WATERLOO – A formal application has been submitted for a proposed 35-turbine wind farm in southern Black Hawk County.
Washburn Wind Energy LLC, a subsidiary of DeSoto-based RMP Access, filed a request Tuesday with county zoning officials seeking a special permit to operate the 70-megawatt wind energy generation project.
The plans already have generated vocal opposition from Cedar Valley Citizens for Responsible Wind Energy, a group of land owners in the area concerned about the impact the turbines will have on their property values.
But WWE has reportedly secured necessary land leases from property owners for tower sites, transmission lines and an electrical substation. Local environmental activists also have mailed letters of support for the project.
“As the first utility-scale wind farm in the county, WWE would benefit the entire Black Hawk County community, provide another form of renewable energy in this area and generate positive impacts for the environment,” said project developer Kevin Lehs.
Lehs mailed information packets Thursday to property owners in and around the project.
He is still meeting with 33 neighboring property owners within half a mile of a turbine who would be eligible for some monetary compensation.
The county Planning and Zoning Board is expected to hold a public hearing on the request April 17. The board would make a recommendation to the Board of Adjustment, which is scheduled to meet April 24 and ultimately decide whether to issue the required special permit.
WWE is seeking permission for 39 tower locations in a 16-square-mile area around Eagle Center, generally bounded by Griffith Road on the north, Tama Road to the south, Holmes Road on the west, and Iowa Highway 21 on the east.
The company seeks approval for 39 turbine locations in case some sites don’t work out, but the project would be limited to 35 turbines. Those Vesta turbines would be 312 feet tall at the hub and 492 feet at the highest point of a blade.
A new electrical substation would be constructed near the intersection of Washburn Road and Ansborough Avenue. Underground power lines would connect it to the turbine field farther south.
Lehs said the project also will include an aircraft detection lighting system so the flashing red lights common to most of the state’s wind generation projects won’t be in use full time.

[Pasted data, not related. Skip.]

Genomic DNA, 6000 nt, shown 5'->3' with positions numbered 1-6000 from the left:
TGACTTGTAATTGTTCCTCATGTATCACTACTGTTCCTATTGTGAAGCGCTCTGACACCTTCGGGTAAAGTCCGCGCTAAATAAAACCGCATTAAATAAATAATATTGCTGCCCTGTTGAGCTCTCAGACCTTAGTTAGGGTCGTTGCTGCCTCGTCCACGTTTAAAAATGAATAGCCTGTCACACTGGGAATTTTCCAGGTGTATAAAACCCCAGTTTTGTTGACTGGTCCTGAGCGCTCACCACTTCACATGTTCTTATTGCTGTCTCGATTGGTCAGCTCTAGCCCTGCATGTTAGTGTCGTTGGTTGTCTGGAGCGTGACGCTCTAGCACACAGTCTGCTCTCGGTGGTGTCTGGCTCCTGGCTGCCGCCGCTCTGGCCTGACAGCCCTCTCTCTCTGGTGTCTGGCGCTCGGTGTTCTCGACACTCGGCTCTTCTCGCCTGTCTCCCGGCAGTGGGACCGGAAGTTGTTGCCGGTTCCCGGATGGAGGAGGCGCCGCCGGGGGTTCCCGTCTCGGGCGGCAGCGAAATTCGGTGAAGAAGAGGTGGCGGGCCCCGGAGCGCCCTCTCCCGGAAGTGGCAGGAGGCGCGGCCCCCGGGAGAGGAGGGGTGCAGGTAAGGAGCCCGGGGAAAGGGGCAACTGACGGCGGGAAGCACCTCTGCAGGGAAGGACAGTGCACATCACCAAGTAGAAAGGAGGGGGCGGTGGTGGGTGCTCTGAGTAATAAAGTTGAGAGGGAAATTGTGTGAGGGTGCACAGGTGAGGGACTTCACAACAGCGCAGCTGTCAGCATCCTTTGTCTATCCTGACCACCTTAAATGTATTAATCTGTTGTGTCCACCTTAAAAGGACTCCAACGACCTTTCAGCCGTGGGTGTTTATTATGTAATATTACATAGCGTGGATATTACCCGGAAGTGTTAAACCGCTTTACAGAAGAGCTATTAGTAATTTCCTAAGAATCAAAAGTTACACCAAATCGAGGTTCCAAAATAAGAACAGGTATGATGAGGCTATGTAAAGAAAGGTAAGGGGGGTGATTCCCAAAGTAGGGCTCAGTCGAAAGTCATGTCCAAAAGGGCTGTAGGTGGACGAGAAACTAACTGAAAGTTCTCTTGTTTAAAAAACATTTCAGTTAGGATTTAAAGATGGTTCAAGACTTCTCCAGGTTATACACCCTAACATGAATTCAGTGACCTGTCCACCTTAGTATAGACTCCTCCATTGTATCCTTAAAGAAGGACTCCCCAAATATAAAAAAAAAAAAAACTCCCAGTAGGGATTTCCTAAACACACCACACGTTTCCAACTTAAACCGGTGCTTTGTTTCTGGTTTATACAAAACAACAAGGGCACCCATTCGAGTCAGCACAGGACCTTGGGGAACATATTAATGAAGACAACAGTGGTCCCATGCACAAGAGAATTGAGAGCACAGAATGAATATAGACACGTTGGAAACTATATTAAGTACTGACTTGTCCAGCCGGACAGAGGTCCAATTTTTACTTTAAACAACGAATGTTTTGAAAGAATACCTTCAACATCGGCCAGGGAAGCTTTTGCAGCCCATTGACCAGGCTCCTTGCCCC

“There will not be flashing lights at night unless there’s an aircraft near the project,” he said.
WWE’s application indicates the company believes it has complied with all of the county zoning requirements, including setbacks from property lines and buildings. County zoning staff were still working to review the large amount of documents required for the zoning request.
Final Federal Aviation Administration approvals and bonds to decommission the towers would be required before a building permit would be issued.
Lehs said the company has strong interest both from utilities interested in building the project and from energy buyers should WWE build and operate the wind farm itself.
County officials have already been hearing from property owners concerned about whether the turbines would hurt their property values, take agricultural land out of production, or hurt their quality of life with noise or shadow flicker from spinning blades.
“To my grandfather and my father, it would be against nature and against God to dig up this soil and plant a bunch of industrial electrical generators,” Kelvin Chvojka, whose family farms in the area, said in an email to zoning board members.
“If this wind turbine issue goes through, my family will seriously consider selling the farm we have owned for almost 100 years,” he added. “I had planned on retiring here, but if my view is destroyed by a field of turbines, if I have to listen to those turbines, if I have to deal with those red lights when before all I had were stars, it will no longer be worth it.”